I shall probably buy another property this year.

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                      #25
                      Andrew Dod - I am not sure what Fred Harrison book you have been reading, 18 year cycle. 4 years of recovery 2009-2013? followed by two 7 year cycles......2018-2020 is being predicted as the end of the first. The second stage of the cycle is where property goes through the roof traditionally. Would be interested to hear your thoughts on why you think the world is changing and this is not likely to happen. What I see is wages going up, inflation picking up, the economy picking up........I see the largest boom the world has ever seen coming in to fruition......it would be led by AI, driverless vehicles, Genetics, Altfi, Blockchain tech, renewable tech, robotics....to name a few things which are all coming of age. We are heading in to a time like the start of 1999-2000 where you can purchase property that will significantly increase in value.....this could be your last chance to buy in at these levels.

                      Artful - If you do not look at history to predict the future then what do you look at? Both Margaret Thatcher and Tony Blair brought in Fred Harrison to consult on where the property market was going before the crashes.....He successfully predicted exactly where we were in the market both times and predicted both market crashes several years in advance. I understand most people can not really be bothered to read a book and like to spend 2 minutes researching things online. Is it not obvious we have a credit cycle? Property is the biggest lending asset which relates to credit? Why would there not be a cycle?

                      Lloyds bank (largest UK mortgage lender) end of 2014 - end of 2016.......revenue up around 33%. Profit up 140%. Banks are growing, revenues/profits are growing. Lending becomes more competitive and standards are relaxed. Pretty much what always happens, it is already happening - you just can not see it.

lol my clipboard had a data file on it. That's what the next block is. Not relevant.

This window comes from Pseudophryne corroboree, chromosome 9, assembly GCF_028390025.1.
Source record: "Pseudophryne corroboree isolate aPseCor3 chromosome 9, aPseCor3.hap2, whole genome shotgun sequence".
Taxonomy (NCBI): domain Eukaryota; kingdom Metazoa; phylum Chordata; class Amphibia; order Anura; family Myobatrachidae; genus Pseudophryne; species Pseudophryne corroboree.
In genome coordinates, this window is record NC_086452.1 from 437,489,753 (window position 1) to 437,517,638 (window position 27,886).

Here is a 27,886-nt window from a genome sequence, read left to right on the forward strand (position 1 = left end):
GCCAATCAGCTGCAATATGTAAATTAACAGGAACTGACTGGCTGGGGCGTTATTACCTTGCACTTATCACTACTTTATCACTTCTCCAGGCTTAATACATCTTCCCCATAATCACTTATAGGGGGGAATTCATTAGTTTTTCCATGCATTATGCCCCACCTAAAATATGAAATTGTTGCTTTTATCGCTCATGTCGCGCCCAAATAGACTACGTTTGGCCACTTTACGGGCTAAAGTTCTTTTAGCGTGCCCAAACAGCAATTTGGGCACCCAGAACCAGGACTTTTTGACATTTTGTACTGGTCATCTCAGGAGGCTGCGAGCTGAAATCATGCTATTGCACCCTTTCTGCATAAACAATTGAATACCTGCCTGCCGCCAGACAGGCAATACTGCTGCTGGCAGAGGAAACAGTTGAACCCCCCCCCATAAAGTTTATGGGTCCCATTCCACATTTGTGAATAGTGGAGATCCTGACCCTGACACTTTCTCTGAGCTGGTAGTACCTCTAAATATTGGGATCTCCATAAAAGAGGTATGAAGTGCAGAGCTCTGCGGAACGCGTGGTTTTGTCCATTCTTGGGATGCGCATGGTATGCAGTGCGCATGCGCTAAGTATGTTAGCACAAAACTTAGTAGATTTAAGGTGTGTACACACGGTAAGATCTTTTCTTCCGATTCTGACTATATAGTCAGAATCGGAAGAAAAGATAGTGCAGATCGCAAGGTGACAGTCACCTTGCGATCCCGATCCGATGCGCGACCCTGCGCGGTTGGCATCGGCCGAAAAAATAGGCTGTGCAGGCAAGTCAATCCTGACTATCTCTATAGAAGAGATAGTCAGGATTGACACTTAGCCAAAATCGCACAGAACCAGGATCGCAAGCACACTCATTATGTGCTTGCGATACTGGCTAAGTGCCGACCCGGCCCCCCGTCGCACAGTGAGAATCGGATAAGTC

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                        #26
                        so we're in a slightly different situation from most. Currently earning six figures tax free overseas in a stable job in an environment we enjoy with five properties in the UK with no borrowing at all. So far, all our investment has been in property mostly because it's pretty much all we understand and we actually enjoy being landlords. While we could easily pick up another couple of properties in the next two years and then head back to the UK to effectively retire, would that be the best plan? Should we invest elsewhere or should we continue to build the property portfolio? Should we restrict ourselves to the UK? We're at a bit of a crossroads...

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                          #27
                          Artful: new Yougov poll 16.1.18 now 45% think we are right to leave and 44% wrong! See what I mean?! Polls are essentially useless to guage the real mood which I feel is tipping a long way towards leave being correct (mainly due to the behaviour of the EU and their recently disclosed plans for further integration) but I would say that wouldn't I?
                          Unshackled by the chains of idle vanity, A modest manatee, that's me

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                            #28
                            I had a good chat with my father in law (a keen investor - not property though) and he said the biggest worry isn't Brexit, it's Jeremy Corbyn!
                            He said that Corbyn's Labour want to have caps on rents and repeal things like the s21 etc, which is more worrying than Brexit, haha.

                            As my next purchase would require me to have to get a partial mortgage, he think's it would make more sense to wait a year or 2, let the rent build up from the few I already have and then purchase another one outright because if Corbyn gets in and things go tits up, at least I'm not indebted to a bank and have more freedom with the rents etc.

                            Anyone got an opinion on the Labour/Corbyn issue?!

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                              #29
                              Originally posted by RedHitman View Post


                              I think with the tax rules slowly changing up until 2020 there will be a lot of amateur landlords wanting to sell up as it won’t be financially viable if they can’t offset the mortgage interest.....?
                              But you will be able to offset your mortgage interest after 2020!!

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                                #30
                                Originally posted by amazondean View Post

                                But you will be able to offset your mortgage interest after 2020!!
                                Don’t you mean ‘won’t’....?